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Wednesday
Jun152011

How to Govern England in the 1700s

It's worth remembering that the time set of Defoe's ROXANA is one of great political (and by default, given the historical moment, religious) upheaval in England, Wales, Scotland, Ireland, and even on the Continent.

Back behind the novel, several decades before it opens, we must note the beheading of Charles I by Oliver Cromwell and the Protestant Puritans in 1649, less than a generation after Shakespeare. The monarch's dandified son fled to the Continent to live in exile. But not to France where he had hoped to set himself up as a favorite of the court, landing in Normandy in the guise of a peasant to try to make his way to Paris, encumbered nonetheless by cases and cases of clothes. The wily French court instead aligned itself with Cromwell for sheer political spite at their mortal, British foes; the Dutch likewise aligned themselves with Cromwell, this time for more Protestant reasons. So the young Prince Charles had to settle in far less urbane Spain on a decidedly non-royal income, provided secretly by the Scots. (Scotland was Presbyterian, not Puritan, and if there's one thing a Protestant hates more than Rome, it's a Protestant of another stripe.) Meanwhile, Cromwell established the Commonwealth (that is, the Republic) and ruled England, Scotland, and Ireland with a bristling iron fist, ruthless in his authority and finally meeting his own headless fate in 1658.

In 1660, that bonny but impoverished prince was brought back to England and recrowned Charles II. The two-year gap had been filled by Cromwell's son Richard, a particularly inept man who made hash of everything, eventually losing standing with just about every politician and titled aristocrat in the land. In fact, there was no abiding love for Prince Charles over in Spain, but there was even less for more-Puritan-than-this-father Richard Cromwell. Thus, Parliament chose the better part of valor--that is, the wigged gadabout.

Charles II made up for his lost time in continental poverty with incessant whoring, lavish parties, and ridiculously flamboyant clothes. In his day, he was thought extremely ineffectual, both because he seemed to pick random fights with Parliament and because he filled the court with dandies and other layabouts. To compound the problem, the queen was unable to produce an heir. Charles II sought to alleviate his barren plight with at least seven mistresses, by whom he fathered dozens of children, many given landed titles as recompense. The Dukes of Monmouth, Cleveland, Buccleuch, Grafton, Richmond, and St Albans were all created to give his various sons legitimacy.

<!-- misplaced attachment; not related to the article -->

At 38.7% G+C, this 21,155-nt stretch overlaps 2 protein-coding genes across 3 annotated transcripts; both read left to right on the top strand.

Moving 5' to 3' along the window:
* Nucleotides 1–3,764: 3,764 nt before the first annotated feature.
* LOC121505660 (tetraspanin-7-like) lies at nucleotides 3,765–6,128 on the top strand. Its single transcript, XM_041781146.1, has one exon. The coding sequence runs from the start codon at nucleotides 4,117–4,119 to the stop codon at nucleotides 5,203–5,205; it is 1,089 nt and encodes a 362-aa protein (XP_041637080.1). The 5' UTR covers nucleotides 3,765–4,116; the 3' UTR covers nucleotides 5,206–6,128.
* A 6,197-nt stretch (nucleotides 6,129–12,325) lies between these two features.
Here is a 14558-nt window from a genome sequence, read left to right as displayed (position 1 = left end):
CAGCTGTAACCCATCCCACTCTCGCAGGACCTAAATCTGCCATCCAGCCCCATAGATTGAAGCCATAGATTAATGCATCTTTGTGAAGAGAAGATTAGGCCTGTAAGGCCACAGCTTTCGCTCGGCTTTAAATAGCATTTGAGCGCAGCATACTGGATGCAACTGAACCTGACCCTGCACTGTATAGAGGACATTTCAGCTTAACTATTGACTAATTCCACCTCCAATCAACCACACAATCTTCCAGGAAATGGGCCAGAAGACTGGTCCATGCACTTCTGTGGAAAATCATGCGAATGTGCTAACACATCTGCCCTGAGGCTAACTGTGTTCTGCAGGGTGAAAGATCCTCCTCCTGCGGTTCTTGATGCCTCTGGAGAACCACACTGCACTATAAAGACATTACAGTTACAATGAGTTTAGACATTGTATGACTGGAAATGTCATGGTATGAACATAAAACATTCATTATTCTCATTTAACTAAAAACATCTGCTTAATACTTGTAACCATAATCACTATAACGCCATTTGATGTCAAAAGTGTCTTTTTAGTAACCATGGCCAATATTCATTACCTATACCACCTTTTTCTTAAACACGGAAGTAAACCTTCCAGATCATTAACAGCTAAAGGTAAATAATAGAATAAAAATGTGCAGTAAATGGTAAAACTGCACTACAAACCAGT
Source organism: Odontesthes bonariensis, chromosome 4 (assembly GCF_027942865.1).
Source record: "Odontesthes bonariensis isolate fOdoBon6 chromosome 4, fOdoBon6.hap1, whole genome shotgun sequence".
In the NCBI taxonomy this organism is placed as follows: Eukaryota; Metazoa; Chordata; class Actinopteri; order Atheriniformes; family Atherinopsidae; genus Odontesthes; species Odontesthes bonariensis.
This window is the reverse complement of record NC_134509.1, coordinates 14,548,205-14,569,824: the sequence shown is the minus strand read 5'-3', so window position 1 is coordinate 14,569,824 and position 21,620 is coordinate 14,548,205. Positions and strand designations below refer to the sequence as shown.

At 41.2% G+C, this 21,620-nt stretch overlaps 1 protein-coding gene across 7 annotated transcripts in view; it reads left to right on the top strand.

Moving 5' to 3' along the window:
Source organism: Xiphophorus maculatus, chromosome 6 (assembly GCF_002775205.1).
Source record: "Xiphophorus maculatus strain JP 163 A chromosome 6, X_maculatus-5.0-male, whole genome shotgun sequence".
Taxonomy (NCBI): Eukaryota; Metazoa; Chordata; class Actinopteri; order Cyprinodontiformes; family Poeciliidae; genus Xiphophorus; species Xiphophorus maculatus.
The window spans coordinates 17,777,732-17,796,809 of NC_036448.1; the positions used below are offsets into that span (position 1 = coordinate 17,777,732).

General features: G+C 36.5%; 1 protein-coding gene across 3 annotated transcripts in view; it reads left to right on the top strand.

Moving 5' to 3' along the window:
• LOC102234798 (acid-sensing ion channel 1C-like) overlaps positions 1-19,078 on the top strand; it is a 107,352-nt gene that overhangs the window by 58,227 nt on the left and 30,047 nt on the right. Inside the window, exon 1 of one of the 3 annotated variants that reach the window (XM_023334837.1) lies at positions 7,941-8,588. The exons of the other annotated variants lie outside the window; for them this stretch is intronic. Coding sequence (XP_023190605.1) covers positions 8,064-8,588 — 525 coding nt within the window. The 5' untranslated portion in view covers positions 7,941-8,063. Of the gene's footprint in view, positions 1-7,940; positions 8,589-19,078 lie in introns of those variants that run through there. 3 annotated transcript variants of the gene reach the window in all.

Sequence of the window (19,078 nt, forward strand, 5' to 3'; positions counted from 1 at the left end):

Most historians now view Charles II as a rather loveable rogue. Theaters were reopened in his day--"restoration comedies" with sexually explicit themes became all the rage. Public drunkenness was rampant. Illegitimate births rose exponentially. To say the least, morality was loose. His foes blamed the king. John Wilmot, the second Earl of Rochester, wrote: "Restless he rolls from whore to whore, a merry monarch, scandalous and poor." That soon become his unofficial title: "the merry monarch." Charles II was no model for much of anything except the high life.

However, all was not gaiety. The plague ravaged London in 1665, offing over 100,000 people, about twenty percent of the population of London and surrounding areas. Then in 1666, the Great Fire hit the city, destroying over 13,000 houses, over 80 churches, and even St. Paul's.

And then more trouble. In 1685, Charles II died without an heir. (His last words are classic dandy: "Sorry, gentlemen, that this is taking so long.") The crown then passed to his (horrors!) Catholic brother, James II, the last Catholic to hold the British throne--who was himself forced off it within three years in what's been termed the "Glorious Revolution" and in favor of married first cousins, a rather obscure William of Orange and James II's über-Protestant daughter Mary, both of whom spent their time trying to hold the peace, brutally subjugating those Presbyterian Scots, and otherwise endowing universities in the new world and remaining darlings of the London populace. As a side note, Mary died of small pox in a 1694 winter so bitter that even the Thames froze solid and her body was held in state for months before it could be put in the ground.

As if to repeat an old story, William and Mary failed to produce an heir; so the crown passed to James II's other über-Protestant daughter, Anne (on the throne from 1702 to 1714). Anne is most noteworthy for finally--and unilaterally--uniting England, Wales, and Scotland under a new political alignment called "Great Britain," no longer a disparate set of countries with a single monarch. She was the last of the Stuarts and--yes--left no heir. (These people weren't very good at the one job they needed to be good at.) The crown then passed over the water to the various Georges, few of whom had any interest in it--or Great Britain, for that matter. George I, the monarch when Defoe was writing ROXANA, spent over half his reign back over in his beloved Hanover; he never learned to speak a word of English.

Turbulent times, to say the least. But there were things to fill the gap: Parliament, particularly the House of Commons, and the rising middle class. Of which Roxana is a shining (or perhaps not) example.

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